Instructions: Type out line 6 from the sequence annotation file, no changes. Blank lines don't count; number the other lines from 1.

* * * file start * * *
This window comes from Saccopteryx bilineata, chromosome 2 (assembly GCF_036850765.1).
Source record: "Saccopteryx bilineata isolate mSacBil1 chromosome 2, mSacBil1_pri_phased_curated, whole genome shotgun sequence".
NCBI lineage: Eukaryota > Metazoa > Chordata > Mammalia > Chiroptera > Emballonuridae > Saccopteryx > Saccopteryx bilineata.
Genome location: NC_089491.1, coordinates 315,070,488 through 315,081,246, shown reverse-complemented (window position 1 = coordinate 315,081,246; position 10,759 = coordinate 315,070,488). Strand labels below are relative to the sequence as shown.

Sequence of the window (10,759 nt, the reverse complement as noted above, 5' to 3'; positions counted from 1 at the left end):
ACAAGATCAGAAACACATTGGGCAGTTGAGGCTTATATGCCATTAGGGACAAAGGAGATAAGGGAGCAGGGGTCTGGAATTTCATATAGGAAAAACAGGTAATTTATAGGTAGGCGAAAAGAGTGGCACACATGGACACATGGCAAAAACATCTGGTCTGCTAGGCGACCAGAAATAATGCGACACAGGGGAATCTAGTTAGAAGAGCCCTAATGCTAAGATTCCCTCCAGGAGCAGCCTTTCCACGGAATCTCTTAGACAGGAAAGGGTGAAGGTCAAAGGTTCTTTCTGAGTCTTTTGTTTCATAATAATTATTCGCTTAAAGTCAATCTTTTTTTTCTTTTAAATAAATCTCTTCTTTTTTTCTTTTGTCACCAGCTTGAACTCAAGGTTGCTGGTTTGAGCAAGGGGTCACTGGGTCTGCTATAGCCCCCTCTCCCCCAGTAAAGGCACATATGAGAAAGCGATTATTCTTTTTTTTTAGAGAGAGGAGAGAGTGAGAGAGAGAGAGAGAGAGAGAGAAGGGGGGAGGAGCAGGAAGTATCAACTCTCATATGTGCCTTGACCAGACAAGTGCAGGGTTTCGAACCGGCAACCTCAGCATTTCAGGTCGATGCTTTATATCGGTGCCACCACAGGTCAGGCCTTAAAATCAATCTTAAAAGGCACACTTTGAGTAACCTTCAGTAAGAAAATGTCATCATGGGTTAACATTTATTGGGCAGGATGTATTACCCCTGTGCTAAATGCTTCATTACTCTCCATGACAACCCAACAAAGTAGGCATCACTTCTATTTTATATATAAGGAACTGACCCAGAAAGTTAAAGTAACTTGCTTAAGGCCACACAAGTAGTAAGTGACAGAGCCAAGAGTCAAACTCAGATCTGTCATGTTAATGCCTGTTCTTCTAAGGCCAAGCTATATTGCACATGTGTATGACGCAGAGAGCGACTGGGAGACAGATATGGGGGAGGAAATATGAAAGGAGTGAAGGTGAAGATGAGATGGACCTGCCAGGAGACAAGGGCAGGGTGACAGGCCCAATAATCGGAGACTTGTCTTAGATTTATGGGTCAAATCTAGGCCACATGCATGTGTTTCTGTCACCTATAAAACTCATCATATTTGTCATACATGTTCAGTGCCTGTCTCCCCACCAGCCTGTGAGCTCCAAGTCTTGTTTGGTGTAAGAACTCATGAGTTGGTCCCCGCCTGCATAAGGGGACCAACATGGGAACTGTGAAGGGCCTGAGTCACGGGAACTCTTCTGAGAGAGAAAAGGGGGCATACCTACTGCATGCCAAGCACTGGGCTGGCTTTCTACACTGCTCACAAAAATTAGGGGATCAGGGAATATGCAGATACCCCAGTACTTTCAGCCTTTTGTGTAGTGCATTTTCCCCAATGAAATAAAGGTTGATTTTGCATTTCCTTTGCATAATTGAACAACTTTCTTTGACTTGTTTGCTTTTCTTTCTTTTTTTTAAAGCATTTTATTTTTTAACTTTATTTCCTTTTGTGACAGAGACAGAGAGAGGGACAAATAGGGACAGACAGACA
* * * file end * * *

ACAAGATCAGAAACACATTGGGCAGTTGAGGCTTATATGCCATTAGGGACAAAGGAGATAAGGGAGCAGGGGTCTGGAATTTCATATAGGAAAAACAGGTAATTTATAGGTAGGCGAAAAGAGTGGCACACATGGACACATGGCAAAAACATCTGGTCTGCTAGGCGACCAGAAATAATGCGACACAGGGGAATCTAGTTAGAAGAGCCCTAATGCTAAGATTCCCTCCAGGAGCAGCCTTTCCACGGAATCTCTTAGACAGGAAAGGGTGAAGGTCAAAGGTTCTTTCTGAGTCTTTTGTTTCATAATAATTATTCGCTTAAAGTCAATCTTTTTTTTCTTTTAAATAAATCTCTTCTTTTTTTCTTTTGTCACCAGCTTGAACTCAAGGTTGCTGGTTTGAGCAAGGGGTCACTGGGTCTGCTATAGCCCCCTCTCCCCCAGTAAAGGCACATATGAGAAAGCGATTATTCTTTTTTTTTAGAGAGAGGAGAGAGTGAGAGAGAGAGAGAGAGAGAGAGAAGGGGGGAGGAGCAGGAAGTATCAACTCTCATATGTGCCTTGACCAGACAAGTGCAGGGTTTCGAACCGGCAACCTCAGCATTTCAGGTCGATGCTTTATATCGGTGCCACCACAGGTCAGGCCTTAAAATCAATCTTAAAAGGCACACTTTGAGTAACCTTCAGTAAGAAAATGTCATCATGGGTTAACATTTATTGGGCAGGATGTATTACCCCTGTGCTAAATGCTTCATTACTCTCCATGACAACCCAACAAAGTAGGCATCACTTCTATTTTATATATAAGGAACTGACCCAGAAAGTTAAAGTAACTTGCTTAAGGCCACACAAGTAGTAAGTGACAGAGCCAAGAGTCAAACTCAGATCTGTCATGTTAATGCCTGTTCTTCTAAGGCCAAGCTATATTGCACATGTGTATGACGCAGAGAGCGACTGGGAGACAGATATGGGGGAGGAAATATGAAAGGAGTGAAGGTGAAGATGAGATGGACCTGCCAGGAGACAAGGGCAGGGTGACAGGCCCAATAATCGGAGACTTGTCTTAGATTTATGGGTCAAATCTAGGCCACATGCATGTGTTTCTGTCACCTATAAAACTCATCATATTTGTCATACATGTTCAGTGCCTGTCTCCCCACCAGCCTGTGAGCTCCAAGTCTTGTTTGGTGTAAGAACTCATGAGTTGGTCCCCGCCTGCATAAGGGGACCAACATGGGAACTGTGAAGGGCCTGAGTCACGGGAACTCTTCTGAGAGAGAAAAGGGGGCATACCTACTGCATGCCAAGCACTGGGCTGGCTTTCTACACTGCTCACAAAAATTAGGGGATCAGGGAATATGCAGATACCCCAGTACTTTCAGCCTTTTGTGTAGTGCATTTTCCCCAATGAAATAAAGGTTGATTTTGCATTTCCTTTGCATAATTGAACAACTTTCTTTGACTTGTTTGCTTTTCTTTCTTTTTTTTAAAGCATTTTATTTTTTAACTTTATTTCCTTTTGTGACAGAGACAGAGAGAGGGACAAATAGGGACAGACAGACA